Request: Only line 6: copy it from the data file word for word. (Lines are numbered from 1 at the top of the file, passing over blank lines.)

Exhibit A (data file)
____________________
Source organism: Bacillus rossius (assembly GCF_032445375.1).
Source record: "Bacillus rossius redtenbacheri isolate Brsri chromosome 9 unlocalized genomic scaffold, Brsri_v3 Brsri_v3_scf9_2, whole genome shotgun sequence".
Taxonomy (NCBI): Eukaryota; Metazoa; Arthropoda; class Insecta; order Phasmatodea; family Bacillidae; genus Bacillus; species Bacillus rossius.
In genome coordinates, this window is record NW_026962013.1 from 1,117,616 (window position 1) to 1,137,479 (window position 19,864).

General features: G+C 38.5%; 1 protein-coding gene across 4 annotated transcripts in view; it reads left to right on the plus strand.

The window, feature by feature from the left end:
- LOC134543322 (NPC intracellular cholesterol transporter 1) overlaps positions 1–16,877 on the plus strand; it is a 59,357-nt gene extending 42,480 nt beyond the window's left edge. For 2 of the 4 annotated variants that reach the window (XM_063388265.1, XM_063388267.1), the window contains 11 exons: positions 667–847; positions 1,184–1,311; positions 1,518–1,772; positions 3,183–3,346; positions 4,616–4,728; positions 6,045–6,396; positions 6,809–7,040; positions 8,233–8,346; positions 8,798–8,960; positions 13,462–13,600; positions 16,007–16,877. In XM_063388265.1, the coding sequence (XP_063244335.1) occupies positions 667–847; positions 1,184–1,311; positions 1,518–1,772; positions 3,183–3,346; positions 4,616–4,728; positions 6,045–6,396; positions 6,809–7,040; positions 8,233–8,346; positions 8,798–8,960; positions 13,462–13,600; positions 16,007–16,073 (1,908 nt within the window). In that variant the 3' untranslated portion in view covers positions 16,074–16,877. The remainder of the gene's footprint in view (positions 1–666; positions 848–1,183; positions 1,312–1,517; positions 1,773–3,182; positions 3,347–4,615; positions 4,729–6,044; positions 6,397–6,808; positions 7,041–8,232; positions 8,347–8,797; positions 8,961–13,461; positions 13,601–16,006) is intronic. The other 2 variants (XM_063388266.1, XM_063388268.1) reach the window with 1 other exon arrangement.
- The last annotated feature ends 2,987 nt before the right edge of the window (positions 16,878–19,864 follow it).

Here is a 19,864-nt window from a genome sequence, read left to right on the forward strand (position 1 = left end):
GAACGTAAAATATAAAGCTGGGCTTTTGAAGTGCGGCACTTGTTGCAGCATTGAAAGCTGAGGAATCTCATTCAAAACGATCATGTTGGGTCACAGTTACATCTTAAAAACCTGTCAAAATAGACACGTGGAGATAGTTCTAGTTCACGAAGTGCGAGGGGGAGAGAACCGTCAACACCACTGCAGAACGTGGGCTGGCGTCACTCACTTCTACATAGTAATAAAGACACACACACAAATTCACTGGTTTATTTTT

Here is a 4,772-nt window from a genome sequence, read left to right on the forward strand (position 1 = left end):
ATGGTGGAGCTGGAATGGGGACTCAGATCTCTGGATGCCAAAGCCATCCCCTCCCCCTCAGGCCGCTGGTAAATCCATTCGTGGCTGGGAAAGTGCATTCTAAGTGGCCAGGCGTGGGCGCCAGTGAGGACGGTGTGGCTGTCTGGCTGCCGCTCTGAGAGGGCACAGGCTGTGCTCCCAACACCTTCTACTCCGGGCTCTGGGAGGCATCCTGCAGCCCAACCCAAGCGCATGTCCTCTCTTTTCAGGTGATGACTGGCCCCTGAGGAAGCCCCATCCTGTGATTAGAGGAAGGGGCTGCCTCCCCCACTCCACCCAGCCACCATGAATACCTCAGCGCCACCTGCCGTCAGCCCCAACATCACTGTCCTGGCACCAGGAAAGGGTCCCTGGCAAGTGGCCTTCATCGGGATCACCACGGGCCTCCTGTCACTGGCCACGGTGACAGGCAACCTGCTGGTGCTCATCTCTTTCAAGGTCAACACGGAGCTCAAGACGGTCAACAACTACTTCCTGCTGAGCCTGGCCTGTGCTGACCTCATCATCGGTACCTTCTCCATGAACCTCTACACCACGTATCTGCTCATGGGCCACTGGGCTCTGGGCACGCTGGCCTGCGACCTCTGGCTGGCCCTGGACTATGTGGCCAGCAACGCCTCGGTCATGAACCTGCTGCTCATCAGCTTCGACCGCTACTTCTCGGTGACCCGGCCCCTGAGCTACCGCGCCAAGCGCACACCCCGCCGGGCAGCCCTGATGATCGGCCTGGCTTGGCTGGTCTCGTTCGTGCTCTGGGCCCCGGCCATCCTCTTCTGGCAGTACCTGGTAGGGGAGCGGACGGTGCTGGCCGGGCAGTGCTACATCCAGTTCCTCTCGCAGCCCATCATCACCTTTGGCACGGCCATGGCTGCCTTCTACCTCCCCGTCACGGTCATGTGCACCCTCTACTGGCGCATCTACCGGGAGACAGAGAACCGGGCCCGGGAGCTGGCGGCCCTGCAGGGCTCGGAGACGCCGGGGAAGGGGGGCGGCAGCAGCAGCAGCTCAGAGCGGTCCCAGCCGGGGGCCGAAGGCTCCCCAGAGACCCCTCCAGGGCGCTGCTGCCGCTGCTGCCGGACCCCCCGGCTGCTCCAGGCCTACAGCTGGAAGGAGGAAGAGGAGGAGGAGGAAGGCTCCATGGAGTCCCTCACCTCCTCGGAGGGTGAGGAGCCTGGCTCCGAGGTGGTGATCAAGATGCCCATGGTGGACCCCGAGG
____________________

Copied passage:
The window, feature by feature from the left end: